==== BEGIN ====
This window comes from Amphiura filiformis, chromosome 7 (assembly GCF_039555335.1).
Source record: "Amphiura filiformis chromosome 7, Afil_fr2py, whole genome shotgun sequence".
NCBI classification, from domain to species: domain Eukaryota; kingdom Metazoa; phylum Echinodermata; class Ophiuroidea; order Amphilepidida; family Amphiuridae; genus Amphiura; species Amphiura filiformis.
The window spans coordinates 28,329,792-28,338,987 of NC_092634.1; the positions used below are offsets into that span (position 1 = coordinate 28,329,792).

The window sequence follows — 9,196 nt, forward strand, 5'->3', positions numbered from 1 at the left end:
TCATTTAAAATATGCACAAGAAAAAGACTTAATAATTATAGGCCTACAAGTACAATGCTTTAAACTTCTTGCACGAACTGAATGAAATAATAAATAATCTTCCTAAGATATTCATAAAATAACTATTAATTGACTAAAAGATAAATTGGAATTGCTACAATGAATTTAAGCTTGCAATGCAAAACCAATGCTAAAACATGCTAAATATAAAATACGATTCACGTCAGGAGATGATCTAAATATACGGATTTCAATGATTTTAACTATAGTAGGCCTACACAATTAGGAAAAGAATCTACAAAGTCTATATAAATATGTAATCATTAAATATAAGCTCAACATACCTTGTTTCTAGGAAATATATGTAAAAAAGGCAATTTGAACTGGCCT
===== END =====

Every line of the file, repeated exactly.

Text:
This window comes from Amphiura filiformis, chromosome 7 (assembly GCF_039555335.1).
Source record: "Amphiura filiformis chromosome 7, Afil_fr2py, whole genome shotgun sequence".
NCBI classification, from domain to species: domain Eukaryota; kingdom Metazoa; phylum Echinodermata; class Ophiuroidea; order Amphilepidida; family Amphiuridae; genus Amphiura; species Amphiura filiformis.
The window spans coordinates 28,329,792-28,338,987 of NC_092634.1; the positions used below are offsets into that span (position 1 = coordinate 28,329,792).

The window sequence follows — 9,196 nt, forward strand, 5'->3', positions numbered from 1 at the left end:
TCATTTAAAATATGCACAAGAAAAAGACTTAATAATTATAGGCCTACAAGTACAATGCTTTAAACTTCTTGCACGAACTGAATGAAATAATAAATAATCTTCCTAAGATATTCATAAAATAACTATTAATTGACTAAAAGATAAATTGGAATTGCTACAATGAATTTAAGCTTGCAATGCAAAACCAATGCTAAAACATGCTAAATATAAAATACGATTCACGTCAGGAGATGATCTAAATATACGGATTTCAATGATTTTAACTATAGTAGGCCTACACAATTAGGAAAAGAATCTACAAAGTCTATATAAATATGTAATCATTAAATATAAGCTCAACATACCTTGTTTCTAGGAAATATATGTAAAAAAGGCAATTTGAACTGGCCT